Auckland's industrial suburb of Penrose was the place to invest last year.
A new report reveals an 19.8 per cent return from a combination of income and appreciation in the value of industrial property there in the year to March 31 2019.
The real estate experts have for some time been singing the praises of investment in industrial property and the latest MSCI/ Property Council of New Zealand's Annual Property Index reinforces that.
The index shows industrial property returns - income and value appreciation - was 13.5 per cent for New Zealand industrial property overall, up from 12.6 per cent in the previous year. The index has a heavy weighting of Auckland property.
READ MORE: * Auckland industrial property a gold mine for Kiwi company Goodman Property Trust * Wellington industrial property vacancies shrink to a 10-year low * High demand and rising industrial property values double profits for Property For Industry
The index is used to show investors how well their investments are performing.
MSCI, an international research firm, compiles the index, and is an international provider of information on the performance of various investments including property, shares, bonds, and funds around the world.
Their New Zealand property index tracks the performance of about $14 billion of commercial real estate in New Zealand, like warehouses, factories, offices and shopping centres. MSCI produces a rolling quarterly index but not all the assets in the index are revalued at the same time. More of the properties tracked are revalued in the first quarter of the year.
Returns from industrial properties in Auckland rose to 13.7 per cent from 13 per cent in the previous March 2018 year.
Investment in office buildings in Auckland also did well. Returns for Auckland CBD offices were 14.2 per cent and and 13 per cent for Auckland office buildings overall.
Wellington CBD office buildings returned 11 per cent, up from 9.2 per cent
MSCI vice president research, Bryan Reid, said investments in property overall in New Zealand produced better returns than what investors globally earned.
That was shown in the New Zealand property index overall return of 10.6 per cent compared to the MSCI Global Property Index showing a return of 7.4 per cent. MSCI's Global Property Index tracks about US$1.6 trillion (NZ$2.4t) of property in 25 countries.
At 10.6 per cent New Zealand property returns were stable when compared with the previous year's 10.4 per cent.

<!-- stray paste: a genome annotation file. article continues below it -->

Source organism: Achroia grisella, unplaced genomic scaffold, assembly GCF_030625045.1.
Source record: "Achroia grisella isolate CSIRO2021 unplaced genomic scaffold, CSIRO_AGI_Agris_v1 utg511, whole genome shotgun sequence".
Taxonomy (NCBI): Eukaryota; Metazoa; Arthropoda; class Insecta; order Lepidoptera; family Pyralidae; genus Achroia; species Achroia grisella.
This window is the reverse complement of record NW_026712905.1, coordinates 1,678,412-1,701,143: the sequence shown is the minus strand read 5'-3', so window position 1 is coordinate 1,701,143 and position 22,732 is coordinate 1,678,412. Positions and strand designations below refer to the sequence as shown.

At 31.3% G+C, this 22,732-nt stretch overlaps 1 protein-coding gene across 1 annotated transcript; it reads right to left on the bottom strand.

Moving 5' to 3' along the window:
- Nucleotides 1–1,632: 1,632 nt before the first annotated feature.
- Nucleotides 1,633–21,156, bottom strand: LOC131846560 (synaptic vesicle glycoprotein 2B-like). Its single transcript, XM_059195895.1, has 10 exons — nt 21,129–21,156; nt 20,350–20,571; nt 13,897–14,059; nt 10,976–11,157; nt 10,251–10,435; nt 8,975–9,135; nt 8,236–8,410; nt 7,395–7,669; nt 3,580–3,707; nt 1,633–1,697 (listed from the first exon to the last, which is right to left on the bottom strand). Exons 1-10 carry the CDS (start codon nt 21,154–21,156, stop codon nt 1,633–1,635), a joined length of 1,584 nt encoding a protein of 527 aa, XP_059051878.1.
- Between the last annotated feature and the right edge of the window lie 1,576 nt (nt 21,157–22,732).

Auckland property performed best in New Zealand returning 12.1 per cent, more than the previous year's 11.7 per cent.
Wellington's property market returns rose to 9.3 per cent from 7.2 per cent, the latter impacted in the March 2018 year by the effects of the Kaikoura earthquake.
Reid said MSCI's clients liked New Zealand and Australia's open and transparent economies and property markets. A big proportion of sales last year in Auckland were to overseas buyers.
Retail property returns were being challenged by technology change and online shopping around the world. That change was driving the growth of industrial property returns as more warehouses and storage were needed to house goods close to where businesses operated and consumers shopped.
In Auckland retail property returns are holding up at 8.9 per cent while in Wellington they almost doubled to 6.4 per cent from 3.4 per cent in the March 2018 year.
Returns from bulk retail property eased to 11.5 per cent from 12.3 the previous year and shopping centre returns fell to 3.8 per cent from 5.3 per cent the previous year.
Colliers International director of research Chris Dibble said Auckland industrial vacancy was just 1.5 per cent of almost 12 million square metres of industrial space.
"We are starting to see rents now at the top end in Auckland increase by between 3 and 5 per cent per annum."
The Auckland industrial market was supported by strong manufacturing, construction and other industrial businesses.
Industrial property was the sector that provided defensible investment characteristics and the best returns in the long term, Dibble said.
The New Zealand property index shows the property market has had a strong run following the Global Financial Crisis with its highest returns about 2015-16 in New Zealand.
"In places like the US they are getting very worried because it's the longest expansion they've ever seen, their economic property cycle has not run this long before," Reid said.
"They're starting to think where are we, when are we going to turn around."
People had been calling the top of the market for some time, and it was hard to know when that would happen, "because we certainly haven't seen signs the turning point has been reached yet."
But there was still a huge amount of investment money globally available and looking for investment prospects and real estate was very popular, Reid said.